In our last issue, we talked about integrity as a way to tidy up our surroundings with a focus on cleanliness. Cleanliness isn’t about being clean for clean sake. It allows for both function and flow through its simplicity and improves the chances we can address these complex, messy times we live in. This week we deepen the scope of what integrity can mean in our lives through complete communication.
Experience: No Show. ‘I will meet you there at 2:00 PM’, that’s what the voice on the other end of the phone said. 2 o’clock comes and goes…and then 2:30. No one shows. When I used to rent out rooms in a three flat apartment building, this happened countless times. I would be left standing on the porch waiting. It was so rare to get a direct call from someone running late or deciding to cancel that when it DID happen, I would go out of my way to attract this person! By showing me that they cared enough to communicate, they separated themselves from the other possible applicants. Many more times no message or follow-up took place. You can learn a lot about a person from when and how they show up for appointments. If they arrive early, on time, or slightly late then chances were this is how they would ALWAYS behave. Another difference was how completely they communicated about it.
Relevance: Complete Communication. How often have you been confused about someone’s behaviors or unclear about expectations? This is something most of us need to navigate on a regular basis. Someone promises to take an action, and then they don’t deliver what is expected and/or when it is expected. When this happens, we can often trace the cause back to incomplete communication. The good news is, we can almost always “clean up” and complete our communication when we notice it lacking. Complete communication can strengthen our relationships.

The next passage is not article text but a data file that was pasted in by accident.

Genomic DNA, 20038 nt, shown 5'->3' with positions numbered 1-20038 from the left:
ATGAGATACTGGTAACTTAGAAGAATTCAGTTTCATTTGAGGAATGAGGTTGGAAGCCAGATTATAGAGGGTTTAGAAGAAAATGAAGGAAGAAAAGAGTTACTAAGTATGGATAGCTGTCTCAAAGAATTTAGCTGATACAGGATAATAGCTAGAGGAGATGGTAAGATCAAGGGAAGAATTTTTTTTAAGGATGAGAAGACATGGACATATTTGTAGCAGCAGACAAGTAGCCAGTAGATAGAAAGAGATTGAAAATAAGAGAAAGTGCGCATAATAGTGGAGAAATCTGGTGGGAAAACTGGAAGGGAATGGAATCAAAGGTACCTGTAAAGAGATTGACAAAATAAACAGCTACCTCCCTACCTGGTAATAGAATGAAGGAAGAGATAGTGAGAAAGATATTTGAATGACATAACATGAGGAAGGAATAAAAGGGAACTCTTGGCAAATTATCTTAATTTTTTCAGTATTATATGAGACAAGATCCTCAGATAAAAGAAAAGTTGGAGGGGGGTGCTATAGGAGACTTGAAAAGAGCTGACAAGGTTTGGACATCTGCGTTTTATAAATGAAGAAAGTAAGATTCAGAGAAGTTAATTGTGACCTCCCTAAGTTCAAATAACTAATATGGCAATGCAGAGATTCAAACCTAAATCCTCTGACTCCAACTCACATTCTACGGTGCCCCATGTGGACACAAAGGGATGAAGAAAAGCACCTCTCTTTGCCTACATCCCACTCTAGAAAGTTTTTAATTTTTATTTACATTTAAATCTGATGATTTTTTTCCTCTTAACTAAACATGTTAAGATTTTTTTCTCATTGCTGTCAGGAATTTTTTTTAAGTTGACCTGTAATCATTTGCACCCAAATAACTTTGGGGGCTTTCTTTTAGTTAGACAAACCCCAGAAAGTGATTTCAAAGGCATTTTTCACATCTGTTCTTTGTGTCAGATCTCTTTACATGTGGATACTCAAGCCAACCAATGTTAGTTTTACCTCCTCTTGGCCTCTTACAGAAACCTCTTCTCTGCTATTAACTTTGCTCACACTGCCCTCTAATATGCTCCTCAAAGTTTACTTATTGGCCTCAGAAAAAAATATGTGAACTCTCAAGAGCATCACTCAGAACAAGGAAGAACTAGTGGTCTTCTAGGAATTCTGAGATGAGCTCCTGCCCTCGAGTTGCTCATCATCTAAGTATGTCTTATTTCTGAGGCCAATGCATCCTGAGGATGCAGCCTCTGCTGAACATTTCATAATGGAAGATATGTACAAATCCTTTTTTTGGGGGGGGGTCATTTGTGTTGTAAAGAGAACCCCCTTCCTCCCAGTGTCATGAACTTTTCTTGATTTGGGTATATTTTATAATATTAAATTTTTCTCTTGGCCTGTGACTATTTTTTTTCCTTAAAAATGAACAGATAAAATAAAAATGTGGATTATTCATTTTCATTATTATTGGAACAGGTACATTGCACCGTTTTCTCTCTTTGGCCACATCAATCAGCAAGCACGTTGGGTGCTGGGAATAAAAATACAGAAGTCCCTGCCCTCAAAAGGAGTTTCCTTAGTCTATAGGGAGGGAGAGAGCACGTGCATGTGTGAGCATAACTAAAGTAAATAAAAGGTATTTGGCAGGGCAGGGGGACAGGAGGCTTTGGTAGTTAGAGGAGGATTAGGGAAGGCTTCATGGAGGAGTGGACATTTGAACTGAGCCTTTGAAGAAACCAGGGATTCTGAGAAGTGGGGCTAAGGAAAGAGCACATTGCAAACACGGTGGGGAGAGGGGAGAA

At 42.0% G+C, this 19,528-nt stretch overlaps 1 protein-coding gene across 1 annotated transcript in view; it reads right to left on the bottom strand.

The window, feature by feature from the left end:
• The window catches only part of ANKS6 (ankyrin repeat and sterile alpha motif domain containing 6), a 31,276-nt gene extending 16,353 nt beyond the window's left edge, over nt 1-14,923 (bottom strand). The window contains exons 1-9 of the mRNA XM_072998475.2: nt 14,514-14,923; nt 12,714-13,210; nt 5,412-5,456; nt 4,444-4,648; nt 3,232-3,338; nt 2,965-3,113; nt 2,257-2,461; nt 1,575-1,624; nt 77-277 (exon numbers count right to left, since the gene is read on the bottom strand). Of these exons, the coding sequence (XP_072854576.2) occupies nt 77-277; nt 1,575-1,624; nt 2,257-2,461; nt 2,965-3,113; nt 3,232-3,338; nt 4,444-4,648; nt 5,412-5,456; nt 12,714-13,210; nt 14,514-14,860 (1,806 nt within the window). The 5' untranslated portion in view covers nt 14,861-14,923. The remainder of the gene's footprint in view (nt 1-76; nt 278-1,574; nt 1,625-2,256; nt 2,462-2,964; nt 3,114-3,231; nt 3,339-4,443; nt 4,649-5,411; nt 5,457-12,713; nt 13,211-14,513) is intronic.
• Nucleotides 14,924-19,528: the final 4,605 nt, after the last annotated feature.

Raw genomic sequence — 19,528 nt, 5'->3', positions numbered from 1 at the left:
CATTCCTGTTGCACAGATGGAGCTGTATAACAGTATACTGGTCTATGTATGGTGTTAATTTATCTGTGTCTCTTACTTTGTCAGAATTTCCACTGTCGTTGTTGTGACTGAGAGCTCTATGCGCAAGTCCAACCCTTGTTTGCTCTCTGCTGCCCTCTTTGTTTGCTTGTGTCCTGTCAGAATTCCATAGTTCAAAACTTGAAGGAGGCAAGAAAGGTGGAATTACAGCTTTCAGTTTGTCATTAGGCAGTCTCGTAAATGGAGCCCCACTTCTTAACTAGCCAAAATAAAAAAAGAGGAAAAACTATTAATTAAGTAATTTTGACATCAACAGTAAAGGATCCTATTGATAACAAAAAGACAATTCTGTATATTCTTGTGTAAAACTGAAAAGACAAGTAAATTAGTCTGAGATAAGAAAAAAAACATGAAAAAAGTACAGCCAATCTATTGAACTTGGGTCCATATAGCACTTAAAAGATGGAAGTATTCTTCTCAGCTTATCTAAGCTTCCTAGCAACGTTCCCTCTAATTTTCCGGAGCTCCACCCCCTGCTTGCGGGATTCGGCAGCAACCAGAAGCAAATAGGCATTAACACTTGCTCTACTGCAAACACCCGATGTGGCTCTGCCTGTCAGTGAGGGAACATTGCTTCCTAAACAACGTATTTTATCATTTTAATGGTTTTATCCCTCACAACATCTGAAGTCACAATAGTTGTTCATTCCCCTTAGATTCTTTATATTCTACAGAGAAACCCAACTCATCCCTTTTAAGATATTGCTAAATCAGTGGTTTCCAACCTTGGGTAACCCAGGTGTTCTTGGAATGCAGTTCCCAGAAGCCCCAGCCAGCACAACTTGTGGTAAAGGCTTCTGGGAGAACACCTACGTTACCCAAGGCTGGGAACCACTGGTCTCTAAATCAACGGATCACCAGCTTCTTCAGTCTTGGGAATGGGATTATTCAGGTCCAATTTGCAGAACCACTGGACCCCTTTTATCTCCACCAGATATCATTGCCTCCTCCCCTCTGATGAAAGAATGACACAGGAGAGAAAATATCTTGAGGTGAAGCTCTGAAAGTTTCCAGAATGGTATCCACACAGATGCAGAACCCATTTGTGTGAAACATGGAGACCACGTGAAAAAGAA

Practice: Integrity of Communication
- Commitment Language: One of the most powerful ways to ensure complete communication is to use the words “I will…” Using this language wakes up the brain and sears the synapses of both the person making and receiving the commitment. Try this out if you regularly miss or avoid deadlines or commitments.
- Direct line: When locking in a commitment or appointment, ask the person the best way to reach them directly if something changes. That way, you can make a new plan that will cause the least harm to both or all of those involved. Include this direct line into your calendar notes or notebook so you access it quickly and easily.
- Follow-up to Clean-up: If you do make a “mess” with something you do or don’t do, take time to clean it up! Set a time to reach that person. Just letting it simmer is a form of avoidance and will cause damage to any relationship; especially over time.
- Take 100% responsibility: “I’m sorry, my…(insert long, dramatic story).” It sounds innocent enough. You miss a deadline or commitment and then tell a story describing why you didn’t follow through. But this actually continues the cycle of harm because the recipient has to wade through it, spend their time listening to it, and take energy away from something else. Rather than apologize, let them know that you broke your commitment and want to take full responsibility. Discuss the impact you had by NOT meeting the commitment rather than give excuses or apologies. Then discuss possible options for making things better. Before you finish, be sure to decide on a renewed commitment.